Thursday, April 11, 2013

They still call it “Back to School Night”, if you were wondering. I shudder a bit at the thought. I hated school, though I will never admit it to my children. I was bored and annoyed, the latter due to the social construct, and the former due to... well, let’s just say they never taught me what I wanted to know. I still have bad dreams where I find myself in a strange classroom at midterms, not recognizing anything. I liked college, where I found real classes about real subjects that stoked my pre-existing passions and curiousnesses. (It’s a word. Trust me.) But elementary school I remember not enjoying, though I aced it for six years. It was in high school where I realized none of it mattered, and then blew the grades off, too. I think I was right, no one cared.

It’s different for the Little Ditchman. Someone cares. And she loves school. She is perfectly un-shy, which I never was, and she’ll sit in the front row or back, raise her hand anyway, and give it her best shot. Her teacher just told me to move along when I asked how she was doing. “You have absolutely nothing to worry about,” she claimed, glad for the respite from the troubled, struggling ones in the class, I presume. And then Mrs. K added, “She’s an artist.” And I kinda felt like apologizing.

As much as I was proud. Good, I thought, because I always wanted to be an artist, which is all about materializing the meaning of existence, and here I’d finally done it by having children (which seems an awful sort of Mobius loop.)

Then the 1st grade teacher added, “If there is something to be concerned about...” and I thought, Oh dog, here it comes, the first big school problem, and she continued, “...she takes too much time with the drawings. It takes her a while. Everything has to be perfect.” And I looked at Mrs. Ditchman and said, “I wonder where she gets that from.” But Mrs. Ditchman just smiled back at me, neither taking responsibility for it nor blaming me, which is one of the reasons I love her so. (But we both know, it’s me.)

Serena took me around the room (Mommy volunteers in the class, so has seen it all) and showed me the leprechaun traps, the toucan drawings, the rainbow writings, and so forth. Beautiful, perfectly cute 1st grade faire. And then she showed me a selection of “All About Me” posters that the pupils had done. They had their names and a self-portrait, a few fun facts about their pets, and a drawing of their family. And in the lower right-hand quadrant, a space where they had to write out and illustrate the rest of the phrase, If I had one wish, I would wish for...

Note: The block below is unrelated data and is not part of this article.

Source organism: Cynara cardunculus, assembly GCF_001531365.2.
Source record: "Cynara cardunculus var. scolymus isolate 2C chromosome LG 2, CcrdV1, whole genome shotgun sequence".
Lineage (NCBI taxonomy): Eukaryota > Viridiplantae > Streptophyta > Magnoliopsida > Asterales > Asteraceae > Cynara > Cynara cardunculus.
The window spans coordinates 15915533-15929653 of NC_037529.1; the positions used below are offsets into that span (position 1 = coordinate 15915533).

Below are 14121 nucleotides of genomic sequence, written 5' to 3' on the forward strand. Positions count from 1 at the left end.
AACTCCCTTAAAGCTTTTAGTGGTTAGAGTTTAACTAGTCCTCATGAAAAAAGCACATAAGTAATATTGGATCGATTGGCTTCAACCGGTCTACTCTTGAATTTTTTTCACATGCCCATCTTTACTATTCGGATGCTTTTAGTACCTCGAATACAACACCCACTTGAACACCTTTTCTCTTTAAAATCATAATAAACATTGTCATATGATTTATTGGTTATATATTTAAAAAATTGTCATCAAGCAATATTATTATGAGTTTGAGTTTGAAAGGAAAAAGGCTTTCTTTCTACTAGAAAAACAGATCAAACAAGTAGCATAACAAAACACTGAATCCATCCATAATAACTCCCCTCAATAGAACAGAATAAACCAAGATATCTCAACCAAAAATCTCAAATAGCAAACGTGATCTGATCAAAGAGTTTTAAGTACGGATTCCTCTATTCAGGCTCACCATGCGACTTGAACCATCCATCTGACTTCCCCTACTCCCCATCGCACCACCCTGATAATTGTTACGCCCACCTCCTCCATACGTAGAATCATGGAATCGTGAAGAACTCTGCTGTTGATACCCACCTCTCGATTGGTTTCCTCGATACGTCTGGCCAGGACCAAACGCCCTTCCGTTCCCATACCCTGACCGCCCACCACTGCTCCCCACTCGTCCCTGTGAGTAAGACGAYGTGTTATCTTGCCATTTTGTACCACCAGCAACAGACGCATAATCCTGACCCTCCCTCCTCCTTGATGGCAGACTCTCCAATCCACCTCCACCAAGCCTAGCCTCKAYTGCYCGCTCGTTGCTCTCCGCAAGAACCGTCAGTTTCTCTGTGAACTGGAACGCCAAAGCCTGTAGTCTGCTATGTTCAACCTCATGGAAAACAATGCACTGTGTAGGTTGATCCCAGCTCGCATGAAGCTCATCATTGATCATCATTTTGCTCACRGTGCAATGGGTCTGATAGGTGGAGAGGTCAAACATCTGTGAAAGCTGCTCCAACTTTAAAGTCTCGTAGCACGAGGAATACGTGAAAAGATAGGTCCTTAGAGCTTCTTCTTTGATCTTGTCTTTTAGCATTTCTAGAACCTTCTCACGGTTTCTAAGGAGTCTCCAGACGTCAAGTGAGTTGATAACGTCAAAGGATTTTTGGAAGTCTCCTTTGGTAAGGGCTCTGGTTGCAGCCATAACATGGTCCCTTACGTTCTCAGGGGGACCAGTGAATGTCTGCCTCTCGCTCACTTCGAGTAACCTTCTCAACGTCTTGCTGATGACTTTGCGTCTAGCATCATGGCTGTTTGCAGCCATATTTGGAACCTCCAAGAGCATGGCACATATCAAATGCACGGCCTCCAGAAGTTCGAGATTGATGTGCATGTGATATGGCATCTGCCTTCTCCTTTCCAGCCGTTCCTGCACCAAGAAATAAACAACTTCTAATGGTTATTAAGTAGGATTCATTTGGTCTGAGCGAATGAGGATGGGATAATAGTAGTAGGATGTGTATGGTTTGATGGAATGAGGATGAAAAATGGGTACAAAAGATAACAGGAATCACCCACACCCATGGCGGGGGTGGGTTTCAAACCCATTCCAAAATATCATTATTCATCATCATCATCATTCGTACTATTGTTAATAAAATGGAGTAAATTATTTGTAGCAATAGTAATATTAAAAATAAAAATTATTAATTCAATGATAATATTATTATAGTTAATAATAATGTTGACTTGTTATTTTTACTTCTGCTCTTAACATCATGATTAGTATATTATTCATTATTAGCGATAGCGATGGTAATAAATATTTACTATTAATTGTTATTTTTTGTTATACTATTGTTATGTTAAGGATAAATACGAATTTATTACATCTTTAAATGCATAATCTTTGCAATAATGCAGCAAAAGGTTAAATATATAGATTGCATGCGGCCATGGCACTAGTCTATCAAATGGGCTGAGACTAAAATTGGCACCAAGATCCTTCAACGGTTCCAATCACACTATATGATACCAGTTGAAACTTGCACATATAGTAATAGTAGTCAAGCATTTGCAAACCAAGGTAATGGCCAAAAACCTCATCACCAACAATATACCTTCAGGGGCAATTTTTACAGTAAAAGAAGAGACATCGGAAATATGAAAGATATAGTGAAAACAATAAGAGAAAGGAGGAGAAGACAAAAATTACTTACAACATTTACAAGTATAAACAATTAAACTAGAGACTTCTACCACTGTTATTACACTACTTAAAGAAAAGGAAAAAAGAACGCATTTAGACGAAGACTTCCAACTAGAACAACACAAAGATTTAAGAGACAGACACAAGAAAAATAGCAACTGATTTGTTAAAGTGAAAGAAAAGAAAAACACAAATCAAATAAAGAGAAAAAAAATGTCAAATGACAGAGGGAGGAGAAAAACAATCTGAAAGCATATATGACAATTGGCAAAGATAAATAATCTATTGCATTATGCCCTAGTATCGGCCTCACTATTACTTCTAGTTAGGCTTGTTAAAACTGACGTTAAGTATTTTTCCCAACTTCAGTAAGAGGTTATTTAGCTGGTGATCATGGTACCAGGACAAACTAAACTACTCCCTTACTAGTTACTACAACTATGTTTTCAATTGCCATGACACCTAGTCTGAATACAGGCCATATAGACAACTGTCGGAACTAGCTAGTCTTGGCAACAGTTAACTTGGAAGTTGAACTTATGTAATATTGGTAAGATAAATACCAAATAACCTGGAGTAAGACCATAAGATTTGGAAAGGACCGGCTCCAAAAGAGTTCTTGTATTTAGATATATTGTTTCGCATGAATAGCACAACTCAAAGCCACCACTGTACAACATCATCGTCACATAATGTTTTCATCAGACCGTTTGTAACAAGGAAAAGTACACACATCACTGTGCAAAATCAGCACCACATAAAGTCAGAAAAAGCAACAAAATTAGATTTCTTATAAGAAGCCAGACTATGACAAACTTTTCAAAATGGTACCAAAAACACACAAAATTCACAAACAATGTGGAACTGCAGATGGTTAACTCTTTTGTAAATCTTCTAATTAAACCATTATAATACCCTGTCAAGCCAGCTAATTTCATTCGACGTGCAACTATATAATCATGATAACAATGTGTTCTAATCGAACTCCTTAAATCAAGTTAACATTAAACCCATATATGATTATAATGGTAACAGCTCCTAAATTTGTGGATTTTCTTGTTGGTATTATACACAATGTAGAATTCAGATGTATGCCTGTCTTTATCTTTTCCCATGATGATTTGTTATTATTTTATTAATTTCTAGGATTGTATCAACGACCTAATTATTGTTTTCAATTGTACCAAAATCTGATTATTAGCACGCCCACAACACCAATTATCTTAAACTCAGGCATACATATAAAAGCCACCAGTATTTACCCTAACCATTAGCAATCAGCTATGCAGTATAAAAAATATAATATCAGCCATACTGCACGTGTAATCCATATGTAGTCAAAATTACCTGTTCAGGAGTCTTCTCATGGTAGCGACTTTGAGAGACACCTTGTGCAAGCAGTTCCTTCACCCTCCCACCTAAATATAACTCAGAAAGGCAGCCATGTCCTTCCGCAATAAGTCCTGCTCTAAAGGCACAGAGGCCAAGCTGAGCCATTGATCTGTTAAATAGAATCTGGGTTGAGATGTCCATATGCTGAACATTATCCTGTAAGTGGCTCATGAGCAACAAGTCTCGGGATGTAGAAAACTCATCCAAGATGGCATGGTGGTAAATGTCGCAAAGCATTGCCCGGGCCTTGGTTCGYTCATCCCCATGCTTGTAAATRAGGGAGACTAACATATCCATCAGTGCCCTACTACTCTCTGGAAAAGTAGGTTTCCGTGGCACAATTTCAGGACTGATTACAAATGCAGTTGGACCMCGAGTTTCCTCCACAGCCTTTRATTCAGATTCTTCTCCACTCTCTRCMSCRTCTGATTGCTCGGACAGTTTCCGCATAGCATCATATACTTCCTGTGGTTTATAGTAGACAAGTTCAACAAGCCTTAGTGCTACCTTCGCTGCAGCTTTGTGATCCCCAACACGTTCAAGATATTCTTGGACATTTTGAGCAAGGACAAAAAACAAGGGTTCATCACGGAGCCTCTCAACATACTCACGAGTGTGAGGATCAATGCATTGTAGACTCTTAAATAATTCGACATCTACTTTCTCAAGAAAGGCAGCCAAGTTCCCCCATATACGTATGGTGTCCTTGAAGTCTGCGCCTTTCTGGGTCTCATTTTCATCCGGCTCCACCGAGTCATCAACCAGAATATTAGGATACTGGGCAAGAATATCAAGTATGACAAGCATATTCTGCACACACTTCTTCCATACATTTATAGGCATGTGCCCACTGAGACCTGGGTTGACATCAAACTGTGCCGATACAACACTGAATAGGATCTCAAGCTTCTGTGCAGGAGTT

And it was enjoyable to review the class’s answers. Mrs. K had filled out the first one, and drew a nice little line drawing of herself on a beach in Tahiti, which sounded perfectly wonderful to me. The rest of the kids had things like, a pet bunny, and a pony,  and a new toy, which sounded utterly, prepubescently charming. But then we got to Serena, who, when asked the question “If I had one wish, I would wish for” answered, confidently, with “my own world.” And drew it out, so there was no mistaking just whose world it was.

So she wants her own world. Who can blame her? Is this not a base sentiment in each and every one of us? This little girl, when you take her out and about for most of the day,  upon arriving at home will disappear into her bedroom, close the door, and not emerge for at least a good half hour. Who knows what she does in there? Plays. Reads. Arranges things. Then she comes out and acts like she was never away. Little smile on her face. So she needs Her Own World. This, I totally respect.

You lose it when you have kids. And this, I have said before. I would like to trademark the statement, or title a book with it. You Lose It When You Have Kids! I love the multiple meanings of the phrase, “You lose it.” Because when you do have kids, you lose it all; your money, your time, your life, your patience, your sanity, your world. And you just have to accept that this is what you asked for, whether you knew it or not at the get-go. But kids deserve their invented worlds. Where else would they go? Their parents lost theirs.

So it’s funny that she wishes for one. Because, even in the first grade, you realize the world is not your own. And how about that? A good lesson. For me, for you. For a kid.